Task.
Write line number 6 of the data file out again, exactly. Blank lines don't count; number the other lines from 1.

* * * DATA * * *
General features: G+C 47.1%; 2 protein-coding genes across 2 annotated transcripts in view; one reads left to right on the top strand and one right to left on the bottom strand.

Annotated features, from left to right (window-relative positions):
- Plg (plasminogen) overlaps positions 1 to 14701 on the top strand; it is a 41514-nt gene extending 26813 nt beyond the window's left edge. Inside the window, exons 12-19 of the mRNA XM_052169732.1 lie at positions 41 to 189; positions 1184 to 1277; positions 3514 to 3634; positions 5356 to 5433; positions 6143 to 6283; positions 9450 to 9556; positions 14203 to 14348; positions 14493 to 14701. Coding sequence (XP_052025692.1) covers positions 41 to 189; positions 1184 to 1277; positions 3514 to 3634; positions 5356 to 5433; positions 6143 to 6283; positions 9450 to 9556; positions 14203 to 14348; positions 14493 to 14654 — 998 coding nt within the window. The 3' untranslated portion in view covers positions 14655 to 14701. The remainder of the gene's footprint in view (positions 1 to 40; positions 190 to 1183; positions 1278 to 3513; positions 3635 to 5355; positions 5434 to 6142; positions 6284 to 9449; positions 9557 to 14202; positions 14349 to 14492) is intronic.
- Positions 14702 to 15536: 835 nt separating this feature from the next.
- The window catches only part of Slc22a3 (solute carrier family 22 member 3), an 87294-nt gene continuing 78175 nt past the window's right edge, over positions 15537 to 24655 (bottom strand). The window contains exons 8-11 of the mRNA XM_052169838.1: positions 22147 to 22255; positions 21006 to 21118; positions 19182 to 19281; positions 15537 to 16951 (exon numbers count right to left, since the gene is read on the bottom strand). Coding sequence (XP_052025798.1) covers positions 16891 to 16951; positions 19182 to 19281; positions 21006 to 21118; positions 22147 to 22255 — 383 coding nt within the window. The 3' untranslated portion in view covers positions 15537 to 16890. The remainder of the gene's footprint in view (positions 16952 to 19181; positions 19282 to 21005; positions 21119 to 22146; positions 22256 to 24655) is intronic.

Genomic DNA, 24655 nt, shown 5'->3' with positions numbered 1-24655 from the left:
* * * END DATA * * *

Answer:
Genomic DNA, 24655 nt, shown 5'->3' with positions numbered 1-24655 from the left: